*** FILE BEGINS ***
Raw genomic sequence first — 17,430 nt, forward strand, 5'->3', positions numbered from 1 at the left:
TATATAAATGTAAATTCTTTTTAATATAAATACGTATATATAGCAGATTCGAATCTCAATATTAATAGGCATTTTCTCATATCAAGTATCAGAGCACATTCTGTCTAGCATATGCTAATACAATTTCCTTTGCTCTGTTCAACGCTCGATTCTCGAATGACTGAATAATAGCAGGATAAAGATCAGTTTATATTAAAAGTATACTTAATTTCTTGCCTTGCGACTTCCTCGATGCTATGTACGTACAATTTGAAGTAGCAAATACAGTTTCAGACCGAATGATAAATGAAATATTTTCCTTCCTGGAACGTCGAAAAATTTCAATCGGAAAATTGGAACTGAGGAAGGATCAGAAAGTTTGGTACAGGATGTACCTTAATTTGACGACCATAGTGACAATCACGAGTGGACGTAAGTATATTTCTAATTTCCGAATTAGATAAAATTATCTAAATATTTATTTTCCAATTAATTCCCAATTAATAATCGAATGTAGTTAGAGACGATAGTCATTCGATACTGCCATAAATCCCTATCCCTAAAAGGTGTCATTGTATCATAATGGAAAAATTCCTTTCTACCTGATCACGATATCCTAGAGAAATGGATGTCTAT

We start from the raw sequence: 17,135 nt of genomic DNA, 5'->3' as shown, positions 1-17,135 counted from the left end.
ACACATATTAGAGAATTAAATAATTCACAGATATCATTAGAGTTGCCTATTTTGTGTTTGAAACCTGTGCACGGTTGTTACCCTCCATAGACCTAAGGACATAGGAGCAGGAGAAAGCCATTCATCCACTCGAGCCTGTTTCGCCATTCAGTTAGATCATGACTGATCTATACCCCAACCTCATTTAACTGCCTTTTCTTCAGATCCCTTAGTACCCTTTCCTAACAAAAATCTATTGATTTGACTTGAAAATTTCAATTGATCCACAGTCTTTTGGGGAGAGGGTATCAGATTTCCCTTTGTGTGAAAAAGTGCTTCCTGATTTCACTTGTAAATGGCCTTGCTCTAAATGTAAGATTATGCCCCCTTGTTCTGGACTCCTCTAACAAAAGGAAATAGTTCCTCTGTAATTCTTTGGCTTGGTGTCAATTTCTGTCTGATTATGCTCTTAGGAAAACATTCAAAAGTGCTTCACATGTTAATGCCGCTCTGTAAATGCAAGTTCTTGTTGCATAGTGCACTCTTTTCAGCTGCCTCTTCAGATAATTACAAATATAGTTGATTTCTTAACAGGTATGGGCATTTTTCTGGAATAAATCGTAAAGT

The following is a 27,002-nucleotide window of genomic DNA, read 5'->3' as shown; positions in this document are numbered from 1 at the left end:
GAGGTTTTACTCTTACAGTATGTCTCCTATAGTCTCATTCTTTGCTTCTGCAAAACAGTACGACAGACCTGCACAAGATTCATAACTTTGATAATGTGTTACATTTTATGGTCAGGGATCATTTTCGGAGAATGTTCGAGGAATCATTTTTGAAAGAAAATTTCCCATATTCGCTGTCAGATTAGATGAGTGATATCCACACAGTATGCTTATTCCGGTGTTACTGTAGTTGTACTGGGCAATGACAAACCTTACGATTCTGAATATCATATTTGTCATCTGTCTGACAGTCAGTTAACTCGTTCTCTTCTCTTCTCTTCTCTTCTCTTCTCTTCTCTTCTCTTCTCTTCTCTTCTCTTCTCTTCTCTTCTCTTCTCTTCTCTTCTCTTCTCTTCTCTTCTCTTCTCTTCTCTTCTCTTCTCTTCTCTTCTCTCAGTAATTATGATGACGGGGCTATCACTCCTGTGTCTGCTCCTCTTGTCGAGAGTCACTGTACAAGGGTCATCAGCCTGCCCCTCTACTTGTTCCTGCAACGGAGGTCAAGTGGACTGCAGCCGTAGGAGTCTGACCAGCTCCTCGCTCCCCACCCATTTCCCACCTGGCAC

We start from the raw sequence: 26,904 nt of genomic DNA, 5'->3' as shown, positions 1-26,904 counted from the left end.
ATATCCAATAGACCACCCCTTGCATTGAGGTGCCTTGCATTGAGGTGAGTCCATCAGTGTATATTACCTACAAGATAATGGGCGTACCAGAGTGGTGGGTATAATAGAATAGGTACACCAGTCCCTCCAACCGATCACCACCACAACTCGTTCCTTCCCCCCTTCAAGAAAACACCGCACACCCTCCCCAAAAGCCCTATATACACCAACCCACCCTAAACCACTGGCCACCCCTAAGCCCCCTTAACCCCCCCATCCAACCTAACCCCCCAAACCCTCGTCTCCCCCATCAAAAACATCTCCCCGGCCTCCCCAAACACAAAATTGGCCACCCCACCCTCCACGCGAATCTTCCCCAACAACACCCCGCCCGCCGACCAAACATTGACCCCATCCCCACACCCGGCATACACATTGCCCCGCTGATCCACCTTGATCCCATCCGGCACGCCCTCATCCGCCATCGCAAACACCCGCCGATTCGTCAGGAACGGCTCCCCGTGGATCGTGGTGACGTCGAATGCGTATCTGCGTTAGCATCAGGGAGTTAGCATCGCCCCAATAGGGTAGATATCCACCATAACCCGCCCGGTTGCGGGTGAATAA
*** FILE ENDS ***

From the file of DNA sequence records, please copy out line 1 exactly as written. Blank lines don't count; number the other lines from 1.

Raw genomic sequence first — 17,430 nt, forward strand, 5'->3', positions numbered from 1 at the left: